I take words and thoughts very seriously because those very things become my actions. You usually do not just involuntarily fling yourself into your car or click on a bunch of "Buy Now" buttons on various e-commerce sites just for fun. Or maybe you live life differently than I do. Most people will consider how much money they have in their bank account or how much gas they have in their car first before they make a purchase or make an extra stop somewhere. At least I like to think that most people are rational decision makers when it comes to money. . .but let's not forget the state of the economy today. The same goes with words. It's better to think before you speak in order to avoid putting your foot in your mouth later. Politics is not worth losing your friends and family over. At least, I am finding this statement to be true as I have navigated my way through my new-found passion for political, economical and social issues.

Back to Election Day. After I checked out all the websites I had wanted to read, completed things for my job and worked on a proposal for a project I was hoping to land, I set out around 1:15pm. to go vote. Just a few short minutes later, I got to my polling location and was taken aback by one astounding detail: the parking lot was practically empty. I had heard stories all day about how my friends around Jacksonville stood in line for at least an hour. Not here - my polling location was dead! And when you walked inside you could hear a pin drop. However, that wasn't the funniest part of the experience

.




Step right up and vote!

I got checked in, received my ballot and started filling it out in one of the booths. Not even a few minutes had passed when I heard an older Hispanic couple speaking Spanish and English to one another as they walked up the table behind me to check in and receive their ballots. Here's the funny thing (well, the first part): the lady did not have a driver's license anymore or a passport to confirm her ID in order to be able to vote. At first she didn't. The ladies manning the registration table did help her find the proper ID and gave her a ballot. The reason why she didn't have a driver's license anymore because she was blind in one eye! As soon as an obstacle nearly prevented this lady from receiving her ballot though, this was her first reaction: "Well, I don't need to vote!" All of the ladies around her immediately exclaimed, "Oh no! You CAN vote!" Heck, even I almost turned around and echoed those same words! If you don't vote you cheat yourself out of even giving yourself the smallest chance to change our country's political makeup today and potentially for years to come. I'm glad they found a way for her to vote even though a couple minutes later she and her husband were collaborating on who to vote for. Well, really her husband was just reading names to her because she had trouble seeing them. This couldn't have been a more eventful voting day. Little did I know that for me it had only just begun.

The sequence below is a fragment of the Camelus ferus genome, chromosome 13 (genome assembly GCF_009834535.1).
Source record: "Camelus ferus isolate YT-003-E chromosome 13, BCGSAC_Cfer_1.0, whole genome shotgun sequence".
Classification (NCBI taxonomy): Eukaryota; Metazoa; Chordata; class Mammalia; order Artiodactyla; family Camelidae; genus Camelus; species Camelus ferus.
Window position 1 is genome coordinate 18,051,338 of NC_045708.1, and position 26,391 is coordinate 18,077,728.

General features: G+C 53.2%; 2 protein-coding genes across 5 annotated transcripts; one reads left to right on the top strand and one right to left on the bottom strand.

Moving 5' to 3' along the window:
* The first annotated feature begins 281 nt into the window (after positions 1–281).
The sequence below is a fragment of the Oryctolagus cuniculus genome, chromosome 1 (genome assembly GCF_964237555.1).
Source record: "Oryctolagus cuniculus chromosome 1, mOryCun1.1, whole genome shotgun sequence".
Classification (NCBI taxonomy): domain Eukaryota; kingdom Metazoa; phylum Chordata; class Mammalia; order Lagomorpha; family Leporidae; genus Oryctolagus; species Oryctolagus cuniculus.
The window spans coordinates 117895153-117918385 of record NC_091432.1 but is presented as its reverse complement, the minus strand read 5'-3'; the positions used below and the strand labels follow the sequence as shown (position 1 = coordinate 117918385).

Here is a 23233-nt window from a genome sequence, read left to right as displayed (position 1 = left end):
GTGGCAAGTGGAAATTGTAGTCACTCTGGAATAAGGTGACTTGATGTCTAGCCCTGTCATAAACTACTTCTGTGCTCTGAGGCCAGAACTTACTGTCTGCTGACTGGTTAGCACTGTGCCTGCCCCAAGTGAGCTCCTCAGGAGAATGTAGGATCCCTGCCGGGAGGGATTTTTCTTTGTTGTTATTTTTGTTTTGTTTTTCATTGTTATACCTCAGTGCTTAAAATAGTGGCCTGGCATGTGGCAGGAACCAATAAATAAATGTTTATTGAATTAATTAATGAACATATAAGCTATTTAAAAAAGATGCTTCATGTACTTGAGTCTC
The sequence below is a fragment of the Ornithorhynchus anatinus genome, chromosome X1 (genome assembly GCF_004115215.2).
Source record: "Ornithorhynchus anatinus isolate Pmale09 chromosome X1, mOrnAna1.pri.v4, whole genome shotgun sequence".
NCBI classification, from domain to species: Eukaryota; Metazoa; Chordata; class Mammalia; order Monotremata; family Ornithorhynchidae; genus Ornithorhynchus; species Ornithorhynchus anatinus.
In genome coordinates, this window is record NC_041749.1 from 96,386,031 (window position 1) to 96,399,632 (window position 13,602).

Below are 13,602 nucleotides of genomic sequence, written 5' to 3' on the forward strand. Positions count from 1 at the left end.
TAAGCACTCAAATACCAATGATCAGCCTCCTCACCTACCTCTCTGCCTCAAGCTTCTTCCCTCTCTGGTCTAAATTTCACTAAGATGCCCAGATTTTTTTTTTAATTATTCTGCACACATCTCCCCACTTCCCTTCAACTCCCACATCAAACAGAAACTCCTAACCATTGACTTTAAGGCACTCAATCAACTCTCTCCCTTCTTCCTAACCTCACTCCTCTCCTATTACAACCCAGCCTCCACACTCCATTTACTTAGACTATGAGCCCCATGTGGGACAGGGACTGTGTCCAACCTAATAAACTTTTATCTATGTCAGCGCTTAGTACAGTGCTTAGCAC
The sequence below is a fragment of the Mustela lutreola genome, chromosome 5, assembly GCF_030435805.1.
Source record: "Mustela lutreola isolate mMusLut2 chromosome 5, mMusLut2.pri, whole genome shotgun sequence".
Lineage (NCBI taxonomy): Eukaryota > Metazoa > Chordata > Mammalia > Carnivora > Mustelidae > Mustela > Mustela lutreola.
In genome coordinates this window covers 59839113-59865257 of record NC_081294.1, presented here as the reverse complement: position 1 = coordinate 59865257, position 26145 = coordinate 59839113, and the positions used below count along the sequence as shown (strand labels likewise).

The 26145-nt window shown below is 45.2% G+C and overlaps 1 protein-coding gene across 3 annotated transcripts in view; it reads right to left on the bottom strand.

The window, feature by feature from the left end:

I went to a friend's house across the river to watch the results coverage and indulge in a new Southern favorite: chicken and waffles. I think politics just sound better when there's fried chicken involved. haha Thank goodness the food and good conversations and debates that night helped soften the blow from the final election results. I had mixed feeling to say the least but something else I learned inside that house shocked me even more. About 75% of the friends I met with that night supported Obama. I guess I need to pay more attention to their posts, statuses and conversations from now on. Oh, wait not a lot of them vocalized their political opinions this election year.

What kept me up until 4AM the next morning though?

To be continued....